Sweden’s Riksbank launched a 100 basis point rate hike on Tuesday to curb inflation.
Mikael Sjoberg/Bloomberg via Getty Images
Sweden’s Riksbank launched a 100 basis point rate hike on Tuesday, bringing its key policy rate to 1.75%, as it warned that “inflation is too high”.
In a statement, the central bank said rising inflation is “undermining household purchasing power and making it more difficult for both businesses and households to plan their finances”.
The soaring comes as the US Federal Reserve begins its two-day monetary policy meeting, with markets expecting an overall increase of 75 basis points as policymakers aim to contain rising prices.
The Riksbank said monetary policy needs to be tightened further to bring inflation back to the 2% target, and forecast further increases in interest rates over the next six months.
“The evolution of inflation in the future is still difficult to assess and the Riksbank will adjust monetary policy if necessary to ensure that inflation is brought back to target,” he said.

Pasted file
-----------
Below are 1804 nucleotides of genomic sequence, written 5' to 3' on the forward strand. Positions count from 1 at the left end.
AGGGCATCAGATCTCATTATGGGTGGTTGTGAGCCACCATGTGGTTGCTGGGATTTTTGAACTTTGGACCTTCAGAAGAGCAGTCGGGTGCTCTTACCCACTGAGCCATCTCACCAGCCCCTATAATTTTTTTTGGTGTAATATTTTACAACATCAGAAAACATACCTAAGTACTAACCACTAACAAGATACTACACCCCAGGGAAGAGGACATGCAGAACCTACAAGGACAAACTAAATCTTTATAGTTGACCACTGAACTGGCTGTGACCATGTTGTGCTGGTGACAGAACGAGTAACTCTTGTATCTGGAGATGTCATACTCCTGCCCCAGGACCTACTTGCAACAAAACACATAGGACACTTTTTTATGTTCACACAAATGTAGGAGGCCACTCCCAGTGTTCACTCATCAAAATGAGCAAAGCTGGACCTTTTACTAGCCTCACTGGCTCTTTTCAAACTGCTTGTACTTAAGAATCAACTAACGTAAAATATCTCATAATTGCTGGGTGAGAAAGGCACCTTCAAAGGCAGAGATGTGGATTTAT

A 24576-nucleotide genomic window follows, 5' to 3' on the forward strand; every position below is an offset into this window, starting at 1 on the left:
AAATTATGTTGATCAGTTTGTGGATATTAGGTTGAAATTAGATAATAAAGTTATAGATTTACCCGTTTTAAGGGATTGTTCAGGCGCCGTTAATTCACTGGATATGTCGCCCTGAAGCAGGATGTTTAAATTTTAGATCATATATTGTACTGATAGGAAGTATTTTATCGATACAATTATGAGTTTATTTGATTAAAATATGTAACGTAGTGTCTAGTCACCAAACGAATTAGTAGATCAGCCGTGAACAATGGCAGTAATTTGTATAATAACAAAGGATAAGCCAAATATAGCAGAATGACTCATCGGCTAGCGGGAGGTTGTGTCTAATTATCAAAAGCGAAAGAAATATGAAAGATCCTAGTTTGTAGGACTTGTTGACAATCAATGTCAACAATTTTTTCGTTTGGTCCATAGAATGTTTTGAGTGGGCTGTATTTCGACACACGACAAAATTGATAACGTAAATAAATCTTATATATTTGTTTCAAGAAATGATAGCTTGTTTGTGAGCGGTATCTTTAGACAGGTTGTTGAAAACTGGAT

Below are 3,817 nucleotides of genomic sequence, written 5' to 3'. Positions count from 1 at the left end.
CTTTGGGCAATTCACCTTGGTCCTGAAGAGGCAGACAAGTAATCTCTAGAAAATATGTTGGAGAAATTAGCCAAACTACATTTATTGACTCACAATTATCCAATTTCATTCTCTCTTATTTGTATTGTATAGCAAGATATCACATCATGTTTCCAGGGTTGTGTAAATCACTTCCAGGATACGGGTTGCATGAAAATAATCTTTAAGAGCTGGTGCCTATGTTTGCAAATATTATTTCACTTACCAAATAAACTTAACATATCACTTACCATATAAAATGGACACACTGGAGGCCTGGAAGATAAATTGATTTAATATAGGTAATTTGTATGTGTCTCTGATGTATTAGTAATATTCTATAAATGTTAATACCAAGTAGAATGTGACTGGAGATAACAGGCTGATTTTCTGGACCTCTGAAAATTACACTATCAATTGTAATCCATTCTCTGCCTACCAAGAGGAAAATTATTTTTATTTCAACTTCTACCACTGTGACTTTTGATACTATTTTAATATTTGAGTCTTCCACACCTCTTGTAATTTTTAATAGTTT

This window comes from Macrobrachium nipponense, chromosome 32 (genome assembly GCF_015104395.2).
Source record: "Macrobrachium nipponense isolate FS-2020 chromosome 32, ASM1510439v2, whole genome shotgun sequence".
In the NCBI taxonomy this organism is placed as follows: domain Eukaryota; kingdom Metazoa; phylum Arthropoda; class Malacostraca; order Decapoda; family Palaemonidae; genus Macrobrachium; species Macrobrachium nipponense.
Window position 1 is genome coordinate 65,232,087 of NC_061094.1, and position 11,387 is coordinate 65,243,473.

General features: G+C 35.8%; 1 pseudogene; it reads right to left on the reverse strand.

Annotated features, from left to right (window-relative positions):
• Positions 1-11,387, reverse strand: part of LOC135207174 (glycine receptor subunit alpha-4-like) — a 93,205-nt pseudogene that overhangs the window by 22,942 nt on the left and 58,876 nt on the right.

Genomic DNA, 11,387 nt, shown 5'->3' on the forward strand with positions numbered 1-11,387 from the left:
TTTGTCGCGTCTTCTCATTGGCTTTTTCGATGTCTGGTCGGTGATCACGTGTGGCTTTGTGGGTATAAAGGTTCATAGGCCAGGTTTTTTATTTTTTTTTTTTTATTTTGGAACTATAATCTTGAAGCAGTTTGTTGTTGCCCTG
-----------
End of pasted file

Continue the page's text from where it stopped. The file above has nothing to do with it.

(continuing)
While global factors such as remaining imbalances after the Covid-19 pandemic and rising energy prices due to Russia’s war in Ukraine have pushed prices up, Riksbank’s board of directors said strong economic activity in Sweden also contributed.
Swedish consumer price inflation rose to 9% a year in August, the highest level since 1991 and higher than the Riksbank’s earlier forecast in June.
“Rising prices and higher interest charges are being felt by households and businesses, and many households will have significantly higher living costs,” the Riksbank said.
“However, it would be even more painful for households and the Swedish economy in general if inflation were to remain at the current high level.”
The comments echoed the recent line of Fed Chair Jerome Powell, who said the US economy will have to endure “some pain” to prevent inflation from wreaking more havoc in the long run.
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